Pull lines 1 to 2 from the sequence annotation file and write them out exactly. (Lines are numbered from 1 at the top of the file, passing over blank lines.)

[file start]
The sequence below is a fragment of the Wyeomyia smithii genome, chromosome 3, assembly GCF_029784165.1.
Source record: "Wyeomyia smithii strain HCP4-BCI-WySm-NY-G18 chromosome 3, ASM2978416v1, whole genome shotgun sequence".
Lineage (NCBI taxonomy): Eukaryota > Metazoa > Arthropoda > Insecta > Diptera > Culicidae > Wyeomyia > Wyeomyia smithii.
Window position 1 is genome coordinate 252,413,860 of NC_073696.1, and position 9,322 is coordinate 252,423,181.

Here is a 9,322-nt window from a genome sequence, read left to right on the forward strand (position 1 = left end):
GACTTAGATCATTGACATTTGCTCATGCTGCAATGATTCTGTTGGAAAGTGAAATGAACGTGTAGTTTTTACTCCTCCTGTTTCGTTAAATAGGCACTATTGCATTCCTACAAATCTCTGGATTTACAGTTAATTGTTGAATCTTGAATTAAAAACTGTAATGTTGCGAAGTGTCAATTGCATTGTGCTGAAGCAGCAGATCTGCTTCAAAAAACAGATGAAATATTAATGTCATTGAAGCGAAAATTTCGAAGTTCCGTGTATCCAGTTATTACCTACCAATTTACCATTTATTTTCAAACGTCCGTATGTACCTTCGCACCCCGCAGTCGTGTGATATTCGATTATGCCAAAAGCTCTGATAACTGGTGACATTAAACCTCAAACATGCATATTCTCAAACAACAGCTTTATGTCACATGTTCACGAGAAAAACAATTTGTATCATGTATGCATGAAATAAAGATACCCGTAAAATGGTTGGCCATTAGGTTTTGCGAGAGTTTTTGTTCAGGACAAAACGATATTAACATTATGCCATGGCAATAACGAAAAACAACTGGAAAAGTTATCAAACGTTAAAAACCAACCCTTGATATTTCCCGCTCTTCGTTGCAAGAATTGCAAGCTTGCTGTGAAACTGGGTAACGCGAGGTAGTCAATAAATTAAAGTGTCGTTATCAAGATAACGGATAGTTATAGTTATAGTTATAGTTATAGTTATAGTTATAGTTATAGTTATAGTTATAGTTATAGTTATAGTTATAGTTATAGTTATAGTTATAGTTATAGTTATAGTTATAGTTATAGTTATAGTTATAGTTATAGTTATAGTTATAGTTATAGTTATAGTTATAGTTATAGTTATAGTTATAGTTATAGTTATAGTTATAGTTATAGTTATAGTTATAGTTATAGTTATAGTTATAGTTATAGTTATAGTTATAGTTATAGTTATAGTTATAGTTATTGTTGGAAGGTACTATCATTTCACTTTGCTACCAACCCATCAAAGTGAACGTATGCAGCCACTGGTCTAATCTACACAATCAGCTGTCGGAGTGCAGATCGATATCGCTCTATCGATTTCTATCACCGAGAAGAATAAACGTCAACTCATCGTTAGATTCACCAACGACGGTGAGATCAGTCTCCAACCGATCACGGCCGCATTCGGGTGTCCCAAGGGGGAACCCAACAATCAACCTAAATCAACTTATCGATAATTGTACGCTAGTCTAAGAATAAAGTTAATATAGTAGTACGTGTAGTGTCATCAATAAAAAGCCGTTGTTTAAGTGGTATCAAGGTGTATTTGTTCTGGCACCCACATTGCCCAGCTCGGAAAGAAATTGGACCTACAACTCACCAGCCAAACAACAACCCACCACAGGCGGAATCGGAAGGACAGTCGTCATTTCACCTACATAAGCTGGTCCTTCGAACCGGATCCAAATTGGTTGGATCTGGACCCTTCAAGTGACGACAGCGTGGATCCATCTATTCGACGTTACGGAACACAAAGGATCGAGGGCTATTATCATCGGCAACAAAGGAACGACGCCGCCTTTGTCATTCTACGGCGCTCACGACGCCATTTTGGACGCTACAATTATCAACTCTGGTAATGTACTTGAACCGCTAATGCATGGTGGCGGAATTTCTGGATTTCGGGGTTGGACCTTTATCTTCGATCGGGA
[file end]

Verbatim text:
The sequence below is a fragment of the Wyeomyia smithii genome, chromosome 3, assembly GCF_029784165.1.
Source record: "Wyeomyia smithii strain HCP4-BCI-WySm-NY-G18 chromosome 3, ASM2978416v1, whole genome shotgun sequence".